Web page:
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Horizontal gene transfer: The tricky part of evolution never imagined by Charles Darwin

| | July 10, 2019

Biologists have long recognized that the boundaries of one species may blur into another—by the process of hybridism, for instance. And the notion of species is especially insecure in the realm of bacteria and archaea.  But the discovery that horizontal gene transfer (HGT) has occurred naturally, many times, even in the lineages of animals and plants, has brought the categorical reality of a species into greater question than ever. That’s even true for us humans—we are composite individuals, mosaics.

It’s not just that—as you may have read in magazine articles—your human body contains at least as many bacterial cells as it does human cells.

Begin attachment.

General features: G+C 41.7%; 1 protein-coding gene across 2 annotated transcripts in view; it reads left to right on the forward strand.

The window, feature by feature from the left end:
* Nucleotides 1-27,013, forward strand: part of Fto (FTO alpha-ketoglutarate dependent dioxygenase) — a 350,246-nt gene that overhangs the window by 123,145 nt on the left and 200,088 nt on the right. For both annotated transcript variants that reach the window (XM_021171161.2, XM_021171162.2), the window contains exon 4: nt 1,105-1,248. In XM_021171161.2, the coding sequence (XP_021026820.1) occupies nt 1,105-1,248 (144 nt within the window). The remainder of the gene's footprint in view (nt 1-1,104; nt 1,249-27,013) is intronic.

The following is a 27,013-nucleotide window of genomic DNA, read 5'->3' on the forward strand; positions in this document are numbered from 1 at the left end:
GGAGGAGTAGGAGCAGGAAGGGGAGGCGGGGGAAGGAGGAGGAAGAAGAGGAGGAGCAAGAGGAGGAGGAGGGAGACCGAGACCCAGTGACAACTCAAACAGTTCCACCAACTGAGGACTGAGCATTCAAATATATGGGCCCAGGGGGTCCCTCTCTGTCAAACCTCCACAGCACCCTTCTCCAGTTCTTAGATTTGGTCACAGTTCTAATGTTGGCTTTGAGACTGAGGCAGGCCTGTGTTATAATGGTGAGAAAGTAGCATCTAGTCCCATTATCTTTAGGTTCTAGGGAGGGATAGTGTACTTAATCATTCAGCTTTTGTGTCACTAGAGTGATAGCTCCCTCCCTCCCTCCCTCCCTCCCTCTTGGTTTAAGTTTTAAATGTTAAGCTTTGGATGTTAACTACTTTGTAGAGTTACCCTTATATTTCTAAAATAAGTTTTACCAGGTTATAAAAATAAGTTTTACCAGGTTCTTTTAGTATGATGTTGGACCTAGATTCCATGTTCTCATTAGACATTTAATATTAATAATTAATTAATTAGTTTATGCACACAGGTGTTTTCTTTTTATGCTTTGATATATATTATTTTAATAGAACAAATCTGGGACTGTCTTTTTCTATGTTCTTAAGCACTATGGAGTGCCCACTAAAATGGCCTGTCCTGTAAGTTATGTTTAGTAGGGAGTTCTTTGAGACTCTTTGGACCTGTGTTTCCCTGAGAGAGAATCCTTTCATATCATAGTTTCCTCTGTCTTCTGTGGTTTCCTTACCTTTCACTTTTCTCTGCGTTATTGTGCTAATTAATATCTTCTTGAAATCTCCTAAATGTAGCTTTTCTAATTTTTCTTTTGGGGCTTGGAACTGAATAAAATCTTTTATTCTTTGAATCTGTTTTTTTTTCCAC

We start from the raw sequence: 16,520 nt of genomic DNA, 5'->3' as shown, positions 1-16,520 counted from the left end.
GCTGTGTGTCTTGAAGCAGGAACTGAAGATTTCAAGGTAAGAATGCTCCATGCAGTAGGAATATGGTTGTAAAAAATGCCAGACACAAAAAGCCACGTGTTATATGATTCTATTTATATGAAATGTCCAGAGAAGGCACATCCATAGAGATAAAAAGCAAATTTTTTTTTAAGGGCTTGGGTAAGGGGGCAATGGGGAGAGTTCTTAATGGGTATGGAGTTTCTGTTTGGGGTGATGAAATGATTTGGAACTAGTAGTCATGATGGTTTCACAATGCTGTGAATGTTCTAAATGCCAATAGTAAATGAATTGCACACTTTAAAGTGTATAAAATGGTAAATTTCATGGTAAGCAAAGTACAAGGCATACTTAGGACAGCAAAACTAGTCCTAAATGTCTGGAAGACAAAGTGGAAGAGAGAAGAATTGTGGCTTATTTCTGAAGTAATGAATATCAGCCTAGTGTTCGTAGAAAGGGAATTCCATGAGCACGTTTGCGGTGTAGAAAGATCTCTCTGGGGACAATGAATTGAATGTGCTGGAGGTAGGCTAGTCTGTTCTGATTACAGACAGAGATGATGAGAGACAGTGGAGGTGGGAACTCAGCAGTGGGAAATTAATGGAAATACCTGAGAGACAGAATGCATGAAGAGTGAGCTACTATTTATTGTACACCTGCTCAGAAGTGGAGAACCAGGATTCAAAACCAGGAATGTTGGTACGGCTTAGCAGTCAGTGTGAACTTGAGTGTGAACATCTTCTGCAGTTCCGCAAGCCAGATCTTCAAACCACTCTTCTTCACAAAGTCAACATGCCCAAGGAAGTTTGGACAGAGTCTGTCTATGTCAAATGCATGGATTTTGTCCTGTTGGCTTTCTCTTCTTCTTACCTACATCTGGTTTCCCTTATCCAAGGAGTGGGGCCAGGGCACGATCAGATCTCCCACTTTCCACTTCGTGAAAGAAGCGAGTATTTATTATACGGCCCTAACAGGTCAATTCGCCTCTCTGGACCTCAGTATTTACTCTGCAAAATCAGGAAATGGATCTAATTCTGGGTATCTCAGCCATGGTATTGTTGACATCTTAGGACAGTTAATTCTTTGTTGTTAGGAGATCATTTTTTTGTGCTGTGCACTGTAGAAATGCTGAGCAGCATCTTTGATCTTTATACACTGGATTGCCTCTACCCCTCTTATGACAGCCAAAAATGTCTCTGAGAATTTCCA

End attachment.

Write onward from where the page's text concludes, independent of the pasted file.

The discovery was that sizeable chunks of the genomes of all kinds of animals, including us, have been acquired by horizontal transfer from bacteria or other alien species.

DNA can be carried across boundaries, from one genome to another, by infective agents such as bacteria and viruses. Such horizontal gene transfer, like sex, has been a source of freshening innovation in otherwise discrete lineages, including ours—and it is still occurring.

This is an aspect of evolution that was unimagined by Charles Darwin. Evolution is trickier, far more intricate, than we had realized. 

Read full, original post: Blurring Life’s Boundaries

Related article:  Podcast: Why did we survive, when the Denisovans and Neanderthals did not?
The GLP aggregated and excerpted this article to reflect the diversity of news, opinion, and analysis. Click the link above to read the full, original article.
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